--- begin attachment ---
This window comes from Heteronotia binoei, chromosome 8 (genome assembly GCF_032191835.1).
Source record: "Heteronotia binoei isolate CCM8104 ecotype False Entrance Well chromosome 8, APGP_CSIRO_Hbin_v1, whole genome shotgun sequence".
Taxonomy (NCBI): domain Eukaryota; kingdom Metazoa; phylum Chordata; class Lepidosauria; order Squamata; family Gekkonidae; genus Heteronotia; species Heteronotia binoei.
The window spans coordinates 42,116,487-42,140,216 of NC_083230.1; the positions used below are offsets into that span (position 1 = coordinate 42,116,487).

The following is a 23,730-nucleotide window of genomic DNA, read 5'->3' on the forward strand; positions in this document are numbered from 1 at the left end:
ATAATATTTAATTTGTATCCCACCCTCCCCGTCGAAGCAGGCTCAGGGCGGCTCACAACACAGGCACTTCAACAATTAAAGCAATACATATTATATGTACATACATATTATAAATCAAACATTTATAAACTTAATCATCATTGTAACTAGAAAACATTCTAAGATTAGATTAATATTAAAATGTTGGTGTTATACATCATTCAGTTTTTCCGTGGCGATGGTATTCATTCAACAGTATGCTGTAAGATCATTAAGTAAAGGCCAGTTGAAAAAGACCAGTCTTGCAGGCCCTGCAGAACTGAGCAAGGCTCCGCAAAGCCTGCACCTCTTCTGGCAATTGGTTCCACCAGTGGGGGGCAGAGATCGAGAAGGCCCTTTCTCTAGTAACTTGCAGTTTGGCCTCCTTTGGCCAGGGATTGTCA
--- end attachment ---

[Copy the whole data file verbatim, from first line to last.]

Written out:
This window comes from Heteronotia binoei, chromosome 8 (genome assembly GCF_032191835.1).
Source record: "Heteronotia binoei isolate CCM8104 ecotype False Entrance Well chromosome 8, APGP_CSIRO_Hbin_v1, whole genome shotgun sequence".
Taxonomy (NCBI): domain Eukaryota; kingdom Metazoa; phylum Chordata; class Lepidosauria; order Squamata; family Gekkonidae; genus Heteronotia; species Heteronotia binoei.
The window spans coordinates 42,116,487-42,140,216 of NC_083230.1; the positions used below are offsets into that span (position 1 = coordinate 42,116,487).

The following is a 23,730-nucleotide window of genomic DNA, read 5'->3' on the forward strand; positions in this document are numbered from 1 at the left end:
ATAATATTTAATTTGTATCCCACCCTCCCCGTCGAAGCAGGCTCAGGGCGGCTCACAACACAGGCACTTCAACAATTAAAGCAATACATATTATATGTACATACATATTATAAATCAAACATTTATAAACTTAATCATCATTGTAACTAGAAAACATTCTAAGATTAGATTAATATTAAAATGTTGGTGTTATACATCATTCAGTTTTTCCGTGGCGATGGTATTCATTCAACAGTATGCTGTAAGATCATTAAGTAAAGGCCAGTTGAAAAAGACCAGTCTTGCAGGCCCTGCAGAACTGAGCAAGGCTCCGCAAAGCCTGCACCTCTTCTGGCAATTGGTTCCACCAGTGGGGGGCAGAGATCGAGAAGGCCCTTTCTCTAGTAACTTGCAGTTTGGCCTCCTTTGGCCAGGGATTGTCA